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Topanga State Park



  • Directions

  • Size

    11438.19 acres


Located in the cliffs and canyons of the Santa Monica Mountains, Topanga State Park features 36 miles of trails through open grassland, live oaks and spectacular views of the Pacific Ocean.

The park is located entirely within the Los Angeles city limits and is considered the world’s largest wildland within the boundaries of a major city. Excellent recreational opportunities for hikers as well as mountain bikers (restricted to fire roads) and equestrians.

The park is bound on the south by Pacific Palisades and Brentwood, on the west by Topanga Canyon, and on the east by Rustic Canyon. Numerous geologic formations can be found in the park, including earthquake faults, marine fossils, volcanic intrusions, and a wide variety of sedimentary formations.

Additional Information


A good place to start a visit to Topanga State Park is Trippet Ranch, once a "gentleman's ranch" for a weekend getaway from the city.

From Pacific Coast Highway, travel north on Topanga Canyon Boulevard, pass the post office at the center of "town," then turn right on Entrada Road.

Keep to the left at every opportunity until you reach the park's main parking lot (about one mile). From the Ventura Freeway (101), exit at Topanga Canyon Boulevard, drive south over the crest of the mountains and proceed three miles to Entrada Road and turn left.

Filming Permits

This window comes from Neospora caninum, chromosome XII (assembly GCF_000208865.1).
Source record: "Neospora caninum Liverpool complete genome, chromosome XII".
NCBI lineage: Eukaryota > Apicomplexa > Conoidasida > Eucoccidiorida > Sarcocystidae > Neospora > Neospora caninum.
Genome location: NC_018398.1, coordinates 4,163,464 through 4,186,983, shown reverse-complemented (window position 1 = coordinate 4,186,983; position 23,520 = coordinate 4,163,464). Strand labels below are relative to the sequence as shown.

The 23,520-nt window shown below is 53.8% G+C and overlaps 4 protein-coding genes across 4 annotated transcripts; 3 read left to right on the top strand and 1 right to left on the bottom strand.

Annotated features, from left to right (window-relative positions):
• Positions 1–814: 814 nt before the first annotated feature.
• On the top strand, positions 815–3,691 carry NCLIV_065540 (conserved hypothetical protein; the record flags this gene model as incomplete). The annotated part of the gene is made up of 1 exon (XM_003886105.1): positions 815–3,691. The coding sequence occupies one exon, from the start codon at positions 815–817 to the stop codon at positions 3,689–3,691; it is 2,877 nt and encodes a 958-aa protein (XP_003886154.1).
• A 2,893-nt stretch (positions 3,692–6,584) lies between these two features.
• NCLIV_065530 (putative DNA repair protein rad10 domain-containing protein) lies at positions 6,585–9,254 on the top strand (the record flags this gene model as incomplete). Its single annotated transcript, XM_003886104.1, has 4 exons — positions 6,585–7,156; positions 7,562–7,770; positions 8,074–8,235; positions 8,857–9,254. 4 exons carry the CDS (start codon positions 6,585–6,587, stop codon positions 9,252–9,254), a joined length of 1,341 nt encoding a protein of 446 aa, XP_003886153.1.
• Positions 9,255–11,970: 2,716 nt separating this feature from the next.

If you would like to perform commercial, student filming, or photography beyond point and shoot at the park, you need to contact the State Park film permit coordinator office at 818-880-0358. If you have any additional questions or would like additional information, please contant the general information line for Topanga State Park.  310-455-2465

Park Trails

Many of the park's trails can be accessed from Trippet Ranch. The Musch Trail leads north to Musch Trail Camp by winding in and out of the sun and shade where plant assemblages change with every subtle difference in light and moisture. 

Two miles from Trippet is Eagle Junction, where hikers encounter the Eagle Spring loop trail. Eagle Rock, one of the many boulder outcrops on the trail, looms over the terrain and provides panoramic views of the park. At the eastern end of the Eagle Spring loop, hikers will come to the Hub Junction and the Temescal Fire Road. 

Going north, hikers travel through chaparral to unpaved Mulholland Drive, which traverses the park. South on Temescal Fire Road takes hikers high above the wild canyons with sycamore and oak riparian forests below. At Rogers Junction, hikers can opt for the Backbone Trail, a trail that winds through the Santa Monica Mountains from Will Rogers State Historic park in the east to Point Mugu State Park in the west. Rustic Canyon can be seen from the Backbone Trail. 

Another option from Trippet Ranch is to walk east to the Topanga Fire Road and then north for a short distance to the Santa Ynez Trail. Descending into the Santa Ynez Canyon, hikers can see crumbly sandstone formations containing pockets where moisture can collect, supporting numerous small plants that form tiny cliff gardens. Close to the bottom of the trail is a side trail leading to a lovely waterfall.